One last race:

When the time came for the 400 IM, Gordon wasn't ready, and he knew it. He'd blown his taper, having expended all of that carefully stockpiled power somewhere out in the Chukchi Sea.

Standing at the block that sunny Thursday morning, waiting for the start of his event, he felt dull, fuzzy and tired. The few cautious practice laps he'd swum had actually hurt, despite a solid forty minutes of stretching. Ordinarily, he'd have been bouncing on his toes, swinging his arms or doing pushups..., anything to work off a bit of nervous energy. This time, he just looked around, taking in the packed stands andthe soaring concrete arches with their cameras and fluttering national flags.

He felt like a condemned man. The biggest race of his life, probably, and he wasn't up to it.

The pool stretched out before him, blue and clear and mirror smooth, with the broad black line that ran his life pointing inexorably forward.

Alan was in the stands, with TinTin, and his mother. John would certainly be watching from Thunderbird 5, and the rest of the family from the Island. His teammates and coach were at their pool side seats, trying to look casual.

Four hundred long, crushing meters, one hundred each stroke; first the fly, then back, breast and freestyle. He'd be racing Reggie Clerk again, and the Americans' fastest, most aggressive swimmer, Ty Dolan.

Win? Right then, Gordon wasn't positive he could even finish. Refused to back down, though. Not with so many people expecting so much. As his father always said: a Tracy never quits. Whatever the outcome, he'd see this through.

At the official's word, Gordon mounted the block, then got into the down position, silently praying that strength appear from somewhere.

Up in the stands, Gennine Rivers brought a hand to her mouth, slowly shaking her head. Accustomed to a much more vibrant, active Gordon, the pale, still figure at block 5 frankly worried her.

"He's so tired...!" Gennine whispered softly.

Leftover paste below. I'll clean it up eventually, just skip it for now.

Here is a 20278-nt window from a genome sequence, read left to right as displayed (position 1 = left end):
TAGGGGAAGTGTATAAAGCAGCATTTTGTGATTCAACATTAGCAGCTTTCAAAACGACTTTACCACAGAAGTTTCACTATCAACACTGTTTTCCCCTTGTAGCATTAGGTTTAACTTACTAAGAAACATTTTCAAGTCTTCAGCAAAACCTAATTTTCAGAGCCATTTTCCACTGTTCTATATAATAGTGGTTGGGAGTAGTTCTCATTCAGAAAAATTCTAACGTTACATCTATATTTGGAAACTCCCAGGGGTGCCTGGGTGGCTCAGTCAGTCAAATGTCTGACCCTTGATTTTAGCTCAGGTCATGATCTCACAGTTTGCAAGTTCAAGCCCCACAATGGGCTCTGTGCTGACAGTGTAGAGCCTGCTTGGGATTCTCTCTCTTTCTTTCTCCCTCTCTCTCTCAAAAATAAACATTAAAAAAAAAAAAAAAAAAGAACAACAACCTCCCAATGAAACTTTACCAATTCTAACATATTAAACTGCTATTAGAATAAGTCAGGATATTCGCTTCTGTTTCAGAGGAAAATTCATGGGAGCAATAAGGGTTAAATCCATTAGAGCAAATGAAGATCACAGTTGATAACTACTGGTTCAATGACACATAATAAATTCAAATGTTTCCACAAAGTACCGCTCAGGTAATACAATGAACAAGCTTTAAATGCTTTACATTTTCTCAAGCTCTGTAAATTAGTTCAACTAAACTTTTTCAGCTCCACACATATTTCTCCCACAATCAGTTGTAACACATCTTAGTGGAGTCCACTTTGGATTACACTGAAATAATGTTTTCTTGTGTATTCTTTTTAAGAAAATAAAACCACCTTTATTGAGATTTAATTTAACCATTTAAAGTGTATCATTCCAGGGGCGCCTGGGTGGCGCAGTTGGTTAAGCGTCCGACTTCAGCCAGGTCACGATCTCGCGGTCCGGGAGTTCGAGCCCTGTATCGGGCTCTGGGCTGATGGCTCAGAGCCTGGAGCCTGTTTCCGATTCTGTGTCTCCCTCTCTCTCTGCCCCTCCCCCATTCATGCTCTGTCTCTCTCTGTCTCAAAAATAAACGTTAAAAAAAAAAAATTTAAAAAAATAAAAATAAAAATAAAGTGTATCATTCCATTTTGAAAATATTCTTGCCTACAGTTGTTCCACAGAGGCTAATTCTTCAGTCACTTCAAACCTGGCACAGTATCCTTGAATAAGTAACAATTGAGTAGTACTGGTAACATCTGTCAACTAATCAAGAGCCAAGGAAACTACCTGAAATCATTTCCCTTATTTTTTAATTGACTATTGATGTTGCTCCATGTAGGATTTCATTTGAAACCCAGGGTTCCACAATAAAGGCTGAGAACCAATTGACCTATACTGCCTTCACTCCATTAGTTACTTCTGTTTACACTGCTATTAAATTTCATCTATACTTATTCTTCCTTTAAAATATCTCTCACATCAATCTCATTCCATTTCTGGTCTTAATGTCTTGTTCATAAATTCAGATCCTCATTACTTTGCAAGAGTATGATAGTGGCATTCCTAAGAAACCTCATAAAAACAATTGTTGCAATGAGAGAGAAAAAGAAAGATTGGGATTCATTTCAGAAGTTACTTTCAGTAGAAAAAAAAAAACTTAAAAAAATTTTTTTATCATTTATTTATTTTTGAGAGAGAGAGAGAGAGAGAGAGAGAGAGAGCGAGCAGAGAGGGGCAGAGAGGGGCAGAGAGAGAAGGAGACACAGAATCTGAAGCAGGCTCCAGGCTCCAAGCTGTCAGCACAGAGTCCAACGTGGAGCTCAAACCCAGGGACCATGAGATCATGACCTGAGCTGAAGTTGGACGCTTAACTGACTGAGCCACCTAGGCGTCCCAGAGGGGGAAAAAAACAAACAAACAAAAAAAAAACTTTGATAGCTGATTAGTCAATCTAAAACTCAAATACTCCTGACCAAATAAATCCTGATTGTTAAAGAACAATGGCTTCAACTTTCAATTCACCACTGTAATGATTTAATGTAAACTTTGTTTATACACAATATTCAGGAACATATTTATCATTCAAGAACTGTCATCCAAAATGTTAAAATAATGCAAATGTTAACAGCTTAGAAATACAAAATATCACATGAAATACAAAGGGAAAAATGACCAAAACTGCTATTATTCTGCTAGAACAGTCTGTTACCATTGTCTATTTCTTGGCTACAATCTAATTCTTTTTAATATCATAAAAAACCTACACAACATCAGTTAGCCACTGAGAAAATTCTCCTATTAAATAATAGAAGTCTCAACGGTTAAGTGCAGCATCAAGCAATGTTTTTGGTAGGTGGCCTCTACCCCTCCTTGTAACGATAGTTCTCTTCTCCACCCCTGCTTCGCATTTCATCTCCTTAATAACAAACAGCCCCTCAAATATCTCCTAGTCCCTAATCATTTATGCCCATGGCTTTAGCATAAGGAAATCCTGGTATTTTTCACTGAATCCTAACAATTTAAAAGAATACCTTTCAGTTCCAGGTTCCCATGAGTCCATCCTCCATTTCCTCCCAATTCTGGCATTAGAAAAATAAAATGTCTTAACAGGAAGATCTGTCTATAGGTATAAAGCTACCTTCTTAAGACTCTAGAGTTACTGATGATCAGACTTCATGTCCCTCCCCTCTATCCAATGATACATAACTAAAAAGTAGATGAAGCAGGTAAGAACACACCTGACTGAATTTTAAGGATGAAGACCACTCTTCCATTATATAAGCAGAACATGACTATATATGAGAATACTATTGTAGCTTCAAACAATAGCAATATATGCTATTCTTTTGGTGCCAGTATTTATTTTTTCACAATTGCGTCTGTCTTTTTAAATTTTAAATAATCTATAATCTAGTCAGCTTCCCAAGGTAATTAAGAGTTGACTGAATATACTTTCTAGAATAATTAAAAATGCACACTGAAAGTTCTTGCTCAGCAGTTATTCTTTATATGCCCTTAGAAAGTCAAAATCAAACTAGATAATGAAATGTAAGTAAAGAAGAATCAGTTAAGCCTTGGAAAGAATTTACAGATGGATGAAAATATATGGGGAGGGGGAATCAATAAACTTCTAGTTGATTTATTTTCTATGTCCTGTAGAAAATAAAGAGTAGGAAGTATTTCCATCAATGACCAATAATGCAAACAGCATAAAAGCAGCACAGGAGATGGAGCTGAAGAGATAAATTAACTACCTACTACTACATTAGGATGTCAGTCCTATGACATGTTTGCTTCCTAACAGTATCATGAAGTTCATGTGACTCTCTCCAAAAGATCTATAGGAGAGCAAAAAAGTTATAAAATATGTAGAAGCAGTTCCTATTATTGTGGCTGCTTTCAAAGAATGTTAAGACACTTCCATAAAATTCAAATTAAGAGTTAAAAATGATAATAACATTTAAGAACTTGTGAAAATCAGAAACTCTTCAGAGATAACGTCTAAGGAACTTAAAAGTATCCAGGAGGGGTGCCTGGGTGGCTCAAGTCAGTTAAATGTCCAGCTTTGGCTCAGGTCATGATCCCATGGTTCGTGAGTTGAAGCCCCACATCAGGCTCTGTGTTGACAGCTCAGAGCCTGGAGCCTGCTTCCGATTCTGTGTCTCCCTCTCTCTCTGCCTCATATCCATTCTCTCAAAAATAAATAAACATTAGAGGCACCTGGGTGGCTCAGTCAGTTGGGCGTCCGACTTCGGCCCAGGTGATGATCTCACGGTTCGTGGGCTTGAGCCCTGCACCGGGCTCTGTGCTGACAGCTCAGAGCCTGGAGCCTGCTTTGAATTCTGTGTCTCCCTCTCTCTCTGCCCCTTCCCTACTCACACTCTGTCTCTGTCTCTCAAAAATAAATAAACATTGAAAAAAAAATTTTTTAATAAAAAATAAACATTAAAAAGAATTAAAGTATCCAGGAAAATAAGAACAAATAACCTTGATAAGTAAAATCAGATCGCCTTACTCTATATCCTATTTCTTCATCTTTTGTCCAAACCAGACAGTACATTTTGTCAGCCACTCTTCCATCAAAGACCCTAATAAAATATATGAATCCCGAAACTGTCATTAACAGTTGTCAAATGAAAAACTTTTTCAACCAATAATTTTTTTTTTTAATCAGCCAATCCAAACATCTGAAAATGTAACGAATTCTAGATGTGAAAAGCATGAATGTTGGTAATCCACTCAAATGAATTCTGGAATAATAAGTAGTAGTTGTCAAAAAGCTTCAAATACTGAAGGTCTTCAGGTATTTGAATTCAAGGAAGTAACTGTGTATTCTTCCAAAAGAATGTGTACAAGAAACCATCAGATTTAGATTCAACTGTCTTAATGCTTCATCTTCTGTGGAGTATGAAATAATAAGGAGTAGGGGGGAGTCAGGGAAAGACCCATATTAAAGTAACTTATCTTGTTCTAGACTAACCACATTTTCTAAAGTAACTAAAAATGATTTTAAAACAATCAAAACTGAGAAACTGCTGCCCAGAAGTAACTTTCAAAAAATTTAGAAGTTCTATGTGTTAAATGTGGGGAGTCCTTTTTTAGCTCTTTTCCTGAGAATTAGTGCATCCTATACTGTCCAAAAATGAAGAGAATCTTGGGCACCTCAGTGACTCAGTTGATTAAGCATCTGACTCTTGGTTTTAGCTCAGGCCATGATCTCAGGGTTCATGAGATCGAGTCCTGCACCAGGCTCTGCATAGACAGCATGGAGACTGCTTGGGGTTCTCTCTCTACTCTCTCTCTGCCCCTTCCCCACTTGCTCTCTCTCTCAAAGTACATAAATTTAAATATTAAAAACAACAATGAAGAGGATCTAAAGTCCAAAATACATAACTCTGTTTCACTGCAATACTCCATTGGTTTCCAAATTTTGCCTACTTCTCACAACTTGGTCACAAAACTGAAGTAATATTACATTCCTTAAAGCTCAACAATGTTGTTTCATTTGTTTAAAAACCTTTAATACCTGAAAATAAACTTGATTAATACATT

"Huh?" Alan turned to regard his mother, frowning darkly. "Don't jinx him, Mom! I told you, Gordon's got this one sewed up."

"Of course, Baby," she answered automatically, patting her son's arm. Then TinTin dug another handful of popcorn out of Alan's bag, distracting him again.

In the next section over, close enough to see, though not to speak to without screaming, Scott sat with his arm around a dark-haired beauty who looked very familiar. Gennine couldn't place the face, though she was positive she'd seen the young lady before, more than once. Taking a chance, she made eye contact, and gave the couple a little wave. Scott smiled, waved back, and directed his date's attention over to Gennine and the kids, pointing them out one at a time and saying something inaudible, but apparently reassuring. His date lost her slightly dazed, 'relatives? I'm meeting relatives!' look, and flashed the sort of major-watt smile usually reserved for movie screens and camera crews. And right away, Gennine recognized her. 'Oh, my...,' she thought to herself. 'That's a little dangerous, isn't it?'

Then the buzzer sounded the start of the race, and Gennine had no more time to concern herself with her former stepson, and his high-profile friend. 'Just do your best, Sweetie,' She urged silently, biting her painted lower lip, 'that's all anyone expects.'

Blocking out everything else..., the crowd, his family, his emotions, even..., Gordon focused himself tightly on one goal; get to the wall. After that, he'd set another, but just now, all that mattered was crossing the pool.